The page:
The UK unemployment rate in February through April 2013 was 7.8 per cent – the same level as the prior period – a figure that has met most analysts’ expectations.
There were 2.51m economically active people out of work, down 5,000 from November 2012 through January 2013.
Employment, meanwhile, was at 71.5 per cent, down 0.1 percentage points from the previous period. The number of people in work was 29.76m, up by 24,000.
Meanwhile, total pay rose by 1.3 per cent and regular pay rose by 0.9 per cent, confirming predictions by foreign exchange company World First, who thought wages would go up, primarily due to bonus deferrals to the new tax year.
Jenny Cook, chief economist at World First is heartened by the news.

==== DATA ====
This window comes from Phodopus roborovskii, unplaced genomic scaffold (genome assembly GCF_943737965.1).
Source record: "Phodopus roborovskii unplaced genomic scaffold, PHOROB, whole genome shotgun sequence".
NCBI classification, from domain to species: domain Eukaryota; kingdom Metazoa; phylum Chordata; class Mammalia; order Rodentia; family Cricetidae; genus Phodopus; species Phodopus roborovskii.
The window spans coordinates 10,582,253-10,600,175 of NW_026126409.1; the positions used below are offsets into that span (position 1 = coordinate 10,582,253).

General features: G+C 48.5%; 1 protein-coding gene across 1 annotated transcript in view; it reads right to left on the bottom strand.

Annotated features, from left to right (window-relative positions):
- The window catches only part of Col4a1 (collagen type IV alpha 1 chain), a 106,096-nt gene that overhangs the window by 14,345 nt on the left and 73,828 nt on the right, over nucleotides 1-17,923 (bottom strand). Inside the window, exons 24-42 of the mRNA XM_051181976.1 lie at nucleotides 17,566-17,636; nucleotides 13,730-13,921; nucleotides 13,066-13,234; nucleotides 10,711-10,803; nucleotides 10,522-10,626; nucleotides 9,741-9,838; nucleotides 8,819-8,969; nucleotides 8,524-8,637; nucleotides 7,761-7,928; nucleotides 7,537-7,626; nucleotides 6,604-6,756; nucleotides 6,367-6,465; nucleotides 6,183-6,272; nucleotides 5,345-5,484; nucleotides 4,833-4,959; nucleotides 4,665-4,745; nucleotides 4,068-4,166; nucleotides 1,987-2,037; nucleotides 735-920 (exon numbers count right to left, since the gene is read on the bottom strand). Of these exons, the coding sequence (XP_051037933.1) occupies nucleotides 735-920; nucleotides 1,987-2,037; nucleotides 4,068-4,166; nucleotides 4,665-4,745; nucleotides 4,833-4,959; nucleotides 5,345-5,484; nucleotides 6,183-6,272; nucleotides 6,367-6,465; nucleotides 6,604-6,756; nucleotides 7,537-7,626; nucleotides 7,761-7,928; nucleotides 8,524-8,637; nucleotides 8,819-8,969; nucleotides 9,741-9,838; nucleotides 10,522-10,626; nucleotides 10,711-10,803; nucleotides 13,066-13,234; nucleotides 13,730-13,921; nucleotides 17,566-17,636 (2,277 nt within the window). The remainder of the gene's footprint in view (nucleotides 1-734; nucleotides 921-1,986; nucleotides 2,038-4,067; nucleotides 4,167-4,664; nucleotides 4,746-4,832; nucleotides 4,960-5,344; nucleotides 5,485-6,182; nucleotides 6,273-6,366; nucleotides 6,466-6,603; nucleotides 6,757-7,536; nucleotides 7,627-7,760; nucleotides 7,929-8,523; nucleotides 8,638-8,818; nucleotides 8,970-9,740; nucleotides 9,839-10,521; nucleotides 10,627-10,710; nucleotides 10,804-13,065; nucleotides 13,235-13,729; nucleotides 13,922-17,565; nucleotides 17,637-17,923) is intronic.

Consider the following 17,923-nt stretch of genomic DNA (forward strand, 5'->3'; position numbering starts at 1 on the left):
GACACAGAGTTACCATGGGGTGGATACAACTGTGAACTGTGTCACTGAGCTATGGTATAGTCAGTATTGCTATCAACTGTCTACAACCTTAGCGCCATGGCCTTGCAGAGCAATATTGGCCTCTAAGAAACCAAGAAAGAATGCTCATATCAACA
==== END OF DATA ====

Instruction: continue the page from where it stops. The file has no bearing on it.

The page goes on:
As far as good pieces of labour market data go, you don’t get much better than this....
The key question mark against the progress of the UK economy has been how our growth level has not been higher, given the relatively low unemployment figures compared to our European counterparts.
Well we may soon get our much sought after growth, if labour conditions maintain this upward trend.
Regionally, the employment rate was highest in the South East (74.8 per cent) and lowest in the North East (66.6 per cent). Unemployment, meanwhile, was highest in the North West (10.1 per cent) and lowest in the South West (6.2 per cent).